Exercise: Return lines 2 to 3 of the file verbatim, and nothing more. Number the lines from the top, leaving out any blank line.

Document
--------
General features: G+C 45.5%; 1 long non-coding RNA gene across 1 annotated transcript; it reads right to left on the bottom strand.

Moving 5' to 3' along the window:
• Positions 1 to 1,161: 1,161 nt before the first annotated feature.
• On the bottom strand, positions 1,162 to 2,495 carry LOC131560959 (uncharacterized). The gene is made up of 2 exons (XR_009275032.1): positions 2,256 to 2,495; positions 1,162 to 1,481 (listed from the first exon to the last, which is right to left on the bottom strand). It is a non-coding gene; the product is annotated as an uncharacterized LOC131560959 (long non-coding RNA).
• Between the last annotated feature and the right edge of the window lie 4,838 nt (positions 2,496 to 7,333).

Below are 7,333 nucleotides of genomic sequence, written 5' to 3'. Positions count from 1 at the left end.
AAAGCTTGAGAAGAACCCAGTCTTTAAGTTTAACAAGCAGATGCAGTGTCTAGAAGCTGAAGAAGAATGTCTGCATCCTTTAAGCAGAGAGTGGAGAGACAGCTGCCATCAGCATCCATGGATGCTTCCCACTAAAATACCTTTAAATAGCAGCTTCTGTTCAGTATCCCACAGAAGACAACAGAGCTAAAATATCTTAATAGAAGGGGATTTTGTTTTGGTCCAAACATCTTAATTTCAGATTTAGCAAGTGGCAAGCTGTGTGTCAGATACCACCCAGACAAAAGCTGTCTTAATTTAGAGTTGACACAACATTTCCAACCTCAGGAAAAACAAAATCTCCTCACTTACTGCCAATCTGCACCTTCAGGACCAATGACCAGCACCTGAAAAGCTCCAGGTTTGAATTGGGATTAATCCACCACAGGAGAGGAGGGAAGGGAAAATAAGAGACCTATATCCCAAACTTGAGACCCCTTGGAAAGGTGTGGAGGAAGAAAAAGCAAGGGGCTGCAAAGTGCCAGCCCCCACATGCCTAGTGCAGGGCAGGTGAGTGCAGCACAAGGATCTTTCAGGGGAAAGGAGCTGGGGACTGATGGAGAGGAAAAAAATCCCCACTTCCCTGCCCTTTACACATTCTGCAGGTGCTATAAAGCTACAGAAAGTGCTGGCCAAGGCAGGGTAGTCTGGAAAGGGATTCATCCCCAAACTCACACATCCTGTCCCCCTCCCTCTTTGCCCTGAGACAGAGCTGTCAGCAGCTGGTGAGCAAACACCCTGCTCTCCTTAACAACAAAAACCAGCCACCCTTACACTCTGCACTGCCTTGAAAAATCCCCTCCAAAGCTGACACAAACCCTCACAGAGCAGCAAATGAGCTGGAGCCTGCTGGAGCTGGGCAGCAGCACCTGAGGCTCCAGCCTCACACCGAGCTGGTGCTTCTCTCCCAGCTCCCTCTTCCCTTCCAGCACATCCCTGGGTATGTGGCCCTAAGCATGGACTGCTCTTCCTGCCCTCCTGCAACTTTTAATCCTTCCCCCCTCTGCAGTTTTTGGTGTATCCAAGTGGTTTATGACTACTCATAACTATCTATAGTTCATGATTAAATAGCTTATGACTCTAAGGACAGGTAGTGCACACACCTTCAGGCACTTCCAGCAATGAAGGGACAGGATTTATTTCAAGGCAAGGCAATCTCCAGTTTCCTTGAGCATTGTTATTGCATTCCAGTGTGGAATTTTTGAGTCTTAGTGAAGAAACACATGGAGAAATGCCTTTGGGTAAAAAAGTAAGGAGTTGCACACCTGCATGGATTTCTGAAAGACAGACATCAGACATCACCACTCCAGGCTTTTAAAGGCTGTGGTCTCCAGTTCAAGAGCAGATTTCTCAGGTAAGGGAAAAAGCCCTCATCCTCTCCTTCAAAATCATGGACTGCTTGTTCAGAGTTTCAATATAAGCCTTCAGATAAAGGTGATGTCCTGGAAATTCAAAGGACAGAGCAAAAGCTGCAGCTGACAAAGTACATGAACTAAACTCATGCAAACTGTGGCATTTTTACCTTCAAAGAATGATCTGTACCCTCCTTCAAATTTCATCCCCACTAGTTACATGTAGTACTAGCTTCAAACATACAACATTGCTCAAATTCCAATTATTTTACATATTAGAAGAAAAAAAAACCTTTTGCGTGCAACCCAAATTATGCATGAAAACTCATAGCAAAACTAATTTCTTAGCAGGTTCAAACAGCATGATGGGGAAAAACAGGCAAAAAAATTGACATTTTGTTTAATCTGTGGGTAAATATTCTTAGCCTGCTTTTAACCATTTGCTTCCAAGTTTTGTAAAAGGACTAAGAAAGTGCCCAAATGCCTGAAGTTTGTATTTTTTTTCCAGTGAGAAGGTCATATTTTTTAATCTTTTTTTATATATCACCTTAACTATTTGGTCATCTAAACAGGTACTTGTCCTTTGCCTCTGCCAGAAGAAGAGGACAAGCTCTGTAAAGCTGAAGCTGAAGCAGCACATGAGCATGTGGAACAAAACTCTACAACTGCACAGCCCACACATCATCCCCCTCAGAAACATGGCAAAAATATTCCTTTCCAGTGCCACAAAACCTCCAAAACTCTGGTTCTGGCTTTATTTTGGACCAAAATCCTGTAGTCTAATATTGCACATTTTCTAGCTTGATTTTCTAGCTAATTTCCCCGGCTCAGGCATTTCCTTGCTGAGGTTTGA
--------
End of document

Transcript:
Moving 5' to 3' along the window:
• Positions 1 to 1,161: 1,161 nt before the first annotated feature.